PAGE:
Estonia is mainly a lowland country that is bordered by the Baltic Sea, Latvia, and Russia. It has numerous lakes and forests and many rivers, most draining northward into the Gulf of Finland or eastward into Lake Peipus, its largest lake.


Parliamentary democracy.


Estonians resisted the assaults of Vikings, Danes, Swedes, and Russians before the 13th century. In 1346, the Danes, who possessed northern Estonia, sold the land to the Teutonic Knights of Germany, who already possessed Livonia (southern Estonia and Latvia). The Teutonic Knights reduced the Estonians to serfdom. In 1526, the Swedes took over, and the power of the German (Balt) landowning class was reduced. But after 1721, when Russia succeeded Sweden as the ruling power under the Peace of Nystad, the Estonians were subject to a double bondage—the Balts and the czarist officials. The oppression lasted until the closing months of World War I, when Estonia finally achieved independence after a victorious war (1918–1920). But shortly after the start of World War II, the nation was occupied by Russian troops and incorporated as the 16th republic of the USSR in 1940. Germany occupied the nation from 1941 to 1944, when it was retaken by the Soviets.

Estonia Becomes An Independent Nation

Estonia declared independence from the Soviet Union in March 1990. Soviet resistance ensued, but after recognition by European and other countries, the Soviet Union acknowledged Estonian nationhood on Sept. 6, 1991. UN membership followed on Sept. 17. The newly independent nation embraced free-market reforms. Fueled by foreign investments, economic advances continued. In 2004, Estonia became a member of the European Union as well as of NATO. In Sept. 2006, Toomas Hendrik Ilves was elected president, defeating incumbent Arnold Rüütel.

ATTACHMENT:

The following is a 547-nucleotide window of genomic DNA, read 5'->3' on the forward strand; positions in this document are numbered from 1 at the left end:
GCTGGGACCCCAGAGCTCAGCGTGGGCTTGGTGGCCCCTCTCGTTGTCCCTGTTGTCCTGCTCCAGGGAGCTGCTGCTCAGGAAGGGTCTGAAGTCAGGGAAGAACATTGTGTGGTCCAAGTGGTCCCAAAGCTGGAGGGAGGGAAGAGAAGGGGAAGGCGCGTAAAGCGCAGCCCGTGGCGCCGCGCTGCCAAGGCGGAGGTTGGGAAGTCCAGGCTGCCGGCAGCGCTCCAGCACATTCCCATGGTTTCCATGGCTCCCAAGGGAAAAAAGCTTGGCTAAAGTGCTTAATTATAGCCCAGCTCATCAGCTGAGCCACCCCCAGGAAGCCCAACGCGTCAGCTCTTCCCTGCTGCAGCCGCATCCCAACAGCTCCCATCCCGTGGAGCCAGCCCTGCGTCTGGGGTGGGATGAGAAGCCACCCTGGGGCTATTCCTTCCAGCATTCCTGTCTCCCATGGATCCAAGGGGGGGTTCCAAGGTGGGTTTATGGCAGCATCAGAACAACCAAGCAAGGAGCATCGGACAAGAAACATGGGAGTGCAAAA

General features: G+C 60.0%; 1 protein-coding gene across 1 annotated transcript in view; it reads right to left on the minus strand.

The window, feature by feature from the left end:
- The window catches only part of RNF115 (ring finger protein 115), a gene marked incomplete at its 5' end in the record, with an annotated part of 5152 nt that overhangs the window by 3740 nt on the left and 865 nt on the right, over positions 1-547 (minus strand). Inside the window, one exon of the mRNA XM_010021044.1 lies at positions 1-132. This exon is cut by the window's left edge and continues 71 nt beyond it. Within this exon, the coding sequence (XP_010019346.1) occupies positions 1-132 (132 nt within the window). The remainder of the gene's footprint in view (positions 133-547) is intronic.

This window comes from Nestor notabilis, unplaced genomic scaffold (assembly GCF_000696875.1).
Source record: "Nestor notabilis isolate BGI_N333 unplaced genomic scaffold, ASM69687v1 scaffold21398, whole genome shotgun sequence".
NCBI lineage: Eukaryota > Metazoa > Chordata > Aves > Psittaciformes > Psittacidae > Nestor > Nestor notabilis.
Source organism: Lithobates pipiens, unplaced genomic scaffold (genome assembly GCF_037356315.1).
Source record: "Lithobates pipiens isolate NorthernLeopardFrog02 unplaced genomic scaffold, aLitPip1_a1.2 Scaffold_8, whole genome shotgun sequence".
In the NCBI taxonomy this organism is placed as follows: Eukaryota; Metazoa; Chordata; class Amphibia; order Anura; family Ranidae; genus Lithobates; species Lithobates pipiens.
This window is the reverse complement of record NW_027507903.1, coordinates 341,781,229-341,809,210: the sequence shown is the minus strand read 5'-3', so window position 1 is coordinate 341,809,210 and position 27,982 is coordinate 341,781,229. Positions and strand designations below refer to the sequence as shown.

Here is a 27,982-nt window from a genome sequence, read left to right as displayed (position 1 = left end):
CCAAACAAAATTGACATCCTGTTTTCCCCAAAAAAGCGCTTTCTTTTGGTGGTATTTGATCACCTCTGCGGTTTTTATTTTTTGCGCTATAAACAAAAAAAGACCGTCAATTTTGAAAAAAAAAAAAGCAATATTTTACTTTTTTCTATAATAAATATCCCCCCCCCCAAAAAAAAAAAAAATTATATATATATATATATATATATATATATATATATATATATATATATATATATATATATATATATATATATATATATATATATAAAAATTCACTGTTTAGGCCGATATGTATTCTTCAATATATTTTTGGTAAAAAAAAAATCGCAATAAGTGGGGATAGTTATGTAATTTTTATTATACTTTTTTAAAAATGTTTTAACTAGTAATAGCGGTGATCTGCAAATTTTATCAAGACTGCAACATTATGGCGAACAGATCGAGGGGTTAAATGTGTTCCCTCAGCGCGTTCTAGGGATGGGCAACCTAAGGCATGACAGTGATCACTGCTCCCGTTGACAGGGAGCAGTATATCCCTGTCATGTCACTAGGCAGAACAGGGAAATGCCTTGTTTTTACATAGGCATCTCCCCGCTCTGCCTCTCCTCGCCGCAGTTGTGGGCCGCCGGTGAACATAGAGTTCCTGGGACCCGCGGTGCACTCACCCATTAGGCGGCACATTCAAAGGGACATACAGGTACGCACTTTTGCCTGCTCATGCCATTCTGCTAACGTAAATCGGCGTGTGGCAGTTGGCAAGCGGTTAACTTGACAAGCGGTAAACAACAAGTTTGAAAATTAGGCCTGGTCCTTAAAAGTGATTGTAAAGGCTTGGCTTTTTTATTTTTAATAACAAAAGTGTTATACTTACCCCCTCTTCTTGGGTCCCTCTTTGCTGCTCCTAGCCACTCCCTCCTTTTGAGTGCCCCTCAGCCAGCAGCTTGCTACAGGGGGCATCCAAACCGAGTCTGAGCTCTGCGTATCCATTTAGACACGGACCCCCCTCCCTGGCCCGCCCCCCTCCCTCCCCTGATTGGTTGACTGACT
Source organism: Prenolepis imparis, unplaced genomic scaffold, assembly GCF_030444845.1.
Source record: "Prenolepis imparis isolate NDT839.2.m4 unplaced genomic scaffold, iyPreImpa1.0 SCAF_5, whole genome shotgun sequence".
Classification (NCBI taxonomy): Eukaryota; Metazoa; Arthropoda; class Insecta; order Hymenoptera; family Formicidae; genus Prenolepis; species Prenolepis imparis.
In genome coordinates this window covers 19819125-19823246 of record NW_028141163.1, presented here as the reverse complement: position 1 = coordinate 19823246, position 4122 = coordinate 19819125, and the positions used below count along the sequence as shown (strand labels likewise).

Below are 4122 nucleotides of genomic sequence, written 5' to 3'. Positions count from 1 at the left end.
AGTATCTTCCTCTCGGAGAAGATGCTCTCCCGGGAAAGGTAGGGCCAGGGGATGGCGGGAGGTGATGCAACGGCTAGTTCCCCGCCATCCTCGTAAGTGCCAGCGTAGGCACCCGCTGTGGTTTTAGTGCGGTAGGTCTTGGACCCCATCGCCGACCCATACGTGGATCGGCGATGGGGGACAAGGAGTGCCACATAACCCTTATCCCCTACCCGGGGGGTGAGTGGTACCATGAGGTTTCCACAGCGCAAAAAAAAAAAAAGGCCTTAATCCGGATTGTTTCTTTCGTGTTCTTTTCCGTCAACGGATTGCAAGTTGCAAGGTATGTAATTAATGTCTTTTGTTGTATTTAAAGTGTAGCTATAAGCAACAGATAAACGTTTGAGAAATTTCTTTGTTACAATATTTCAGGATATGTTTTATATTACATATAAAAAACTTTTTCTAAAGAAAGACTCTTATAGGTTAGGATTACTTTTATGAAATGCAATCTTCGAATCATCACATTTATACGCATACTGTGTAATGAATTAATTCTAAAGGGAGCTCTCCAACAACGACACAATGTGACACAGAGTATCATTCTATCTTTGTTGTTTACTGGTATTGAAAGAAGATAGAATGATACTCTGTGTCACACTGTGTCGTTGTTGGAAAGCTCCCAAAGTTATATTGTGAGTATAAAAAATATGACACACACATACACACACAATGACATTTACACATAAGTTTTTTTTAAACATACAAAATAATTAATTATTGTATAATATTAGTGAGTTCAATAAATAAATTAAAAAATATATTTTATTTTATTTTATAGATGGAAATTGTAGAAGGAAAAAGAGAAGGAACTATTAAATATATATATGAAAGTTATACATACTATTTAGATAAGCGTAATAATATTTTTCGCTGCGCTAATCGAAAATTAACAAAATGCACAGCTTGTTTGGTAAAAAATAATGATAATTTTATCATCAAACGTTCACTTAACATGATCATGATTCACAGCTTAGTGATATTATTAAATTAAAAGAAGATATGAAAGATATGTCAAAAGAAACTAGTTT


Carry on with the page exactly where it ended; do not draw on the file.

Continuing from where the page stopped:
In March 2007, Estonia allowed Internet voting for Parliamentary elections, becoming the first country to do so. Prime Minister Andrus Ansip's Reform Party narrowly won the election, taking 31 out of 101 seats, just two more than the Centre Party.

Violent protests erupted in April 2007, when Estonian officials moved a controversial bronze statue of a Soviet soldier from a park in Tallinn and placed in it a military cemetery. One person died in the protests and dozens were injured. Ethnic Russians—as well as the Russian government—say the memorial honors Red Army soldiers who died fighting Nazi Germany and object to its relocation. Estonians, however, believe the statue glorifies Soviet occupation of Estonia.

In March 2014, Prime Minister Andrus Ansip resigned. Minister of Social Affairs Taavi Rõivas was selected by President Ilves to succeed Ansip. According to Ansip, he resigned to allow a successor to prepare and lead his party through the 2015 elections. When he resigned, Ansip was the European Union's longest-serving head of government. He had been prime minister since April 2005.

See also Encyclopedia: Estonia
U.S. State Dept. Country Notes: Estonia.
Statistical Office of Estonia .